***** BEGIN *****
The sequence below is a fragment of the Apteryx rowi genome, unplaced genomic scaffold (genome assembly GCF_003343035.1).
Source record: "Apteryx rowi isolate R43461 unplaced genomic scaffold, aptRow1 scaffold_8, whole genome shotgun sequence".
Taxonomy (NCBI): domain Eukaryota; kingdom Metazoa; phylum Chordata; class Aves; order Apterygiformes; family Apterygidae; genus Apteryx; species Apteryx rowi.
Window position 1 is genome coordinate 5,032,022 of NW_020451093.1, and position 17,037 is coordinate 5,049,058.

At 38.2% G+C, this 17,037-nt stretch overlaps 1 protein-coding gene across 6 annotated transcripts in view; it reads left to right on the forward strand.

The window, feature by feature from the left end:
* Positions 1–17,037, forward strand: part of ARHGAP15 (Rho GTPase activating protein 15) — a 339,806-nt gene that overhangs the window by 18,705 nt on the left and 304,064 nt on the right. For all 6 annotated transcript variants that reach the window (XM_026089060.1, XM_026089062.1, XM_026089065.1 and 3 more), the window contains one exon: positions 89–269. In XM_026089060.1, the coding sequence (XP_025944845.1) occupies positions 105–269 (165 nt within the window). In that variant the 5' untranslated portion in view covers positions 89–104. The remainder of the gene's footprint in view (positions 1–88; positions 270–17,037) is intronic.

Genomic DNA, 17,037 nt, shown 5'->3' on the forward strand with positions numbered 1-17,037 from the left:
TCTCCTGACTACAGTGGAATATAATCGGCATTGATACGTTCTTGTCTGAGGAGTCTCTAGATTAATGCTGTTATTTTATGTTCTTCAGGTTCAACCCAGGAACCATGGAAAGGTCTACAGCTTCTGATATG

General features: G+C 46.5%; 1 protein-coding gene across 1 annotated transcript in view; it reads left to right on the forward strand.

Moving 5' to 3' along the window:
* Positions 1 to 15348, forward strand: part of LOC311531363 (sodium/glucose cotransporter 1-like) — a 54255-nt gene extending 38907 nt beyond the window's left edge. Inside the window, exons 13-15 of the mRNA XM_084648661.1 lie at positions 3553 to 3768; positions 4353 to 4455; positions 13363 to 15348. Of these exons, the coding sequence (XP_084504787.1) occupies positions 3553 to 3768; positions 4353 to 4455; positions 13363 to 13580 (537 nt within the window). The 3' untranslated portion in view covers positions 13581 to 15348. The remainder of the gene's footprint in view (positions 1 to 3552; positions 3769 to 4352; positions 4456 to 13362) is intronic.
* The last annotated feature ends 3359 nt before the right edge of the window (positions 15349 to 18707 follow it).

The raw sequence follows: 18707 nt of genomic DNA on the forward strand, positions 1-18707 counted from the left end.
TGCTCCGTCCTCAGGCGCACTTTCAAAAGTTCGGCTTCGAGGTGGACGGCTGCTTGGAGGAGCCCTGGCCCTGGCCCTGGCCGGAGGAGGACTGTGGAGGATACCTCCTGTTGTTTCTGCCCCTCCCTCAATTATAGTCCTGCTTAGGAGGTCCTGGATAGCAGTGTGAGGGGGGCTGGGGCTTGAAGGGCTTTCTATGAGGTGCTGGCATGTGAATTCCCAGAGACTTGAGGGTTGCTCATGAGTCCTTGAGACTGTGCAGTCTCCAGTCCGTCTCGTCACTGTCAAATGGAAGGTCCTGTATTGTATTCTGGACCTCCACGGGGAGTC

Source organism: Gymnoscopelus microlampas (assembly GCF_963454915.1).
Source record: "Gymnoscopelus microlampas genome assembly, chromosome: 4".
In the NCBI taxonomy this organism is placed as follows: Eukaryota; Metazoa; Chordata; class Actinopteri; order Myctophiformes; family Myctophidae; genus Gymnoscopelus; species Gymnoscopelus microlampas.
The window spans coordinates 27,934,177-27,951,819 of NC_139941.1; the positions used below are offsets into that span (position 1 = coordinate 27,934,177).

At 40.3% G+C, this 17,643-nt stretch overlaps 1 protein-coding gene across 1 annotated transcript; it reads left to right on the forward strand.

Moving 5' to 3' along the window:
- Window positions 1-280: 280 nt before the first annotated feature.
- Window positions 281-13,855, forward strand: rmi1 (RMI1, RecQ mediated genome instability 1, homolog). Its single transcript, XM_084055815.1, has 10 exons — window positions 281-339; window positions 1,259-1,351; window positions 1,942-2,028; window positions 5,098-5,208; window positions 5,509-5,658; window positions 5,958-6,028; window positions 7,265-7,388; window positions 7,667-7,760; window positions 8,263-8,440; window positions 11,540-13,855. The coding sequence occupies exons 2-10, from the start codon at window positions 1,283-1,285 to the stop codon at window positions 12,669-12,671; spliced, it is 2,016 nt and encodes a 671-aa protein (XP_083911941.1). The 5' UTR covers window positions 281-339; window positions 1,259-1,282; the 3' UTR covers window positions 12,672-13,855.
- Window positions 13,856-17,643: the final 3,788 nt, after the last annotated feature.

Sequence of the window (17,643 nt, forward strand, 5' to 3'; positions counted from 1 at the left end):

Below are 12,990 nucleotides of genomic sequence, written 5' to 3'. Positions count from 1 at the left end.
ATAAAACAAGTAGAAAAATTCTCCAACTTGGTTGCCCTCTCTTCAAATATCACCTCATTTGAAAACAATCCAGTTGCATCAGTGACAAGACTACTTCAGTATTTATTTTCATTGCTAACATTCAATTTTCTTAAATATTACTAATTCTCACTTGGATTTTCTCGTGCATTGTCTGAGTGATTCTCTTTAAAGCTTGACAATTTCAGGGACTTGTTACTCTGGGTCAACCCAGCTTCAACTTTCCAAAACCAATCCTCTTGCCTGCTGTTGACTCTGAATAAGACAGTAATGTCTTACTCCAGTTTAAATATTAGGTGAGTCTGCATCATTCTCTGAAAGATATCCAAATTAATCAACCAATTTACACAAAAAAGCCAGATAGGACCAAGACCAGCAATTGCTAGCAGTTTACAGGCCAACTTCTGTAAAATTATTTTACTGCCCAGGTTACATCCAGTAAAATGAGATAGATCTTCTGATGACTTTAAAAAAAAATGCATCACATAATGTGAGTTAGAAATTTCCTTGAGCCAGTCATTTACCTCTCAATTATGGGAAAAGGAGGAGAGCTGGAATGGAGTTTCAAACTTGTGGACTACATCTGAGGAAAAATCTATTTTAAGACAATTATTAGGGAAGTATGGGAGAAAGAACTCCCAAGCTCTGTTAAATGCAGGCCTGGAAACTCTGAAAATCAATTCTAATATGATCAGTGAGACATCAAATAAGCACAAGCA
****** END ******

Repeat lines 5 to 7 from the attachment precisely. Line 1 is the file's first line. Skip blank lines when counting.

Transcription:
At 38.2% G+C, this 17,037-nt stretch overlaps 1 protein-coding gene across 6 annotated transcripts in view; it reads left to right on the forward strand.

The window, feature by feature from the left end:
* Positions 1–17,037, forward strand: part of ARHGAP15 (Rho GTPase activating protein 15) — a 339,806-nt gene that overhangs the window by 18,705 nt on the left and 304,064 nt on the right. For all 6 annotated transcript variants that reach the window (XM_026089060.1, XM_026089062.1, XM_026089065.1 and 3 more), the window contains one exon: positions 89–269. In XM_026089060.1, the coding sequence (XP_025944845.1) occupies positions 105–269 (165 nt within the window). In that variant the 5' untranslated portion in view covers positions 89–104. The remainder of the gene's footprint in view (positions 1–88; positions 270–17,037) is intronic.